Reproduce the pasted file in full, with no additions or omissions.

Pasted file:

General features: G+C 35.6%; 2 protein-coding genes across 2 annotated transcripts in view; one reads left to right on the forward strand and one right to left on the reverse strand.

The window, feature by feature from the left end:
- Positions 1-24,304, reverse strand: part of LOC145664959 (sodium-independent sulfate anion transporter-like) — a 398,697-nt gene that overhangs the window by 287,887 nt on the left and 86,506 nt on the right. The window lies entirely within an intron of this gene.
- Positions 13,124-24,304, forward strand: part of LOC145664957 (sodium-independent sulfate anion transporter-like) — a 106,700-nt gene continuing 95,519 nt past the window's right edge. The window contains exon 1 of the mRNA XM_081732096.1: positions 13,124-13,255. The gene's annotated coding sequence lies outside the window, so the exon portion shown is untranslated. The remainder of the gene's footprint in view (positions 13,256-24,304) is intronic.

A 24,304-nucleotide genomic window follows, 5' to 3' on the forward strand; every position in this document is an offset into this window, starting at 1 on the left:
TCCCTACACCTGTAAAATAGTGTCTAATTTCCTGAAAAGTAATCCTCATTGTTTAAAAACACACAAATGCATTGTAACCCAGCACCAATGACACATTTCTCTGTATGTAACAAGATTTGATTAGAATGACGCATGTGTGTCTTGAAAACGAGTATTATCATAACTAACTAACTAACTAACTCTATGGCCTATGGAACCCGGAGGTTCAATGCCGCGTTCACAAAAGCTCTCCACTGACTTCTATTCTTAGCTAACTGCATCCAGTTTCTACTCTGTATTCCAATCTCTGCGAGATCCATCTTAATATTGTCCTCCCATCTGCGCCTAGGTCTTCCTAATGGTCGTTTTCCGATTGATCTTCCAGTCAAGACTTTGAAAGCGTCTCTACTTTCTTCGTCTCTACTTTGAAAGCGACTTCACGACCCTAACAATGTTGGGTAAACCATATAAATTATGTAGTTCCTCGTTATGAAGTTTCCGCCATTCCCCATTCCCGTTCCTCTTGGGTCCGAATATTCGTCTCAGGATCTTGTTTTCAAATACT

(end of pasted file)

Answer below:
General features: G+C 35.6%; 2 protein-coding genes across 2 annotated transcripts in view; one reads left to right on the forward strand and one right to left on the reverse strand.

The window, feature by feature from the left end:
- Positions 1-24,304, reverse strand: part of LOC145664959 (sodium-independent sulfate anion transporter-like) — a 398,697-nt gene that overhangs the window by 287,887 nt on the left and 86,506 nt on the right. The window lies entirely within an intron of this gene.
- Positions 13,124-24,304, forward strand: part of LOC145664957 (sodium-independent sulfate anion transporter-like) — a 106,700-nt gene continuing 95,519 nt past the window's right edge. The window contains exon 1 of the mRNA XM_081732096.1: positions 13,124-13,255. The gene's annotated coding sequence lies outside the window, so the exon portion shown is untranslated. The remainder of the gene's footprint in view (positions 13,256-24,304) is intronic.

A 24,304-nucleotide genomic window follows, 5' to 3' on the forward strand; every position in this document is an offset into this window, starting at 1 on the left:
TCCCTACACCTGTAAAATAGTGTCTAATTTCCTGAAAAGTAATCCTCATTGTTTAAAAACACACAAATGCATTGTAACCCAGCACCAATGACACATTTCTCTGTATGTAACAAGATTTGATTAGAATGACGCATGTGTGTCTTGAAAACGAGTATTATCATAACTAACTAACTAACTAACTCTATGGCCTATGGAACCCGGAGGTTCAATGCCGCGTTCACAAAAGCTCTCCACTGACTTCTATTCTTAGCTAACTGCATCCAGTTTCTACTCTGTATTCCAATCTCTGCGAGATCCATCTTAATATTGTCCTCCCATCTGCGCCTAGGTCTTCCTAATGGTCGTTTTCCGATTGATCTTCCAGTCAAGACTTTGAAAGCGTCTCTACTTTCTTCGTCTCTACTTTGAAAGCGACTTCACGACCCTAACAATGTTGGGTAAACCATATAAATTATGTAGTTCCTCGTTATGAAGTTTCCGCCATTCCCCATTCCCGTTCCTCTTGGGTCCGAATATTCGTCTCAGGATCTTGTTTTCAAATACT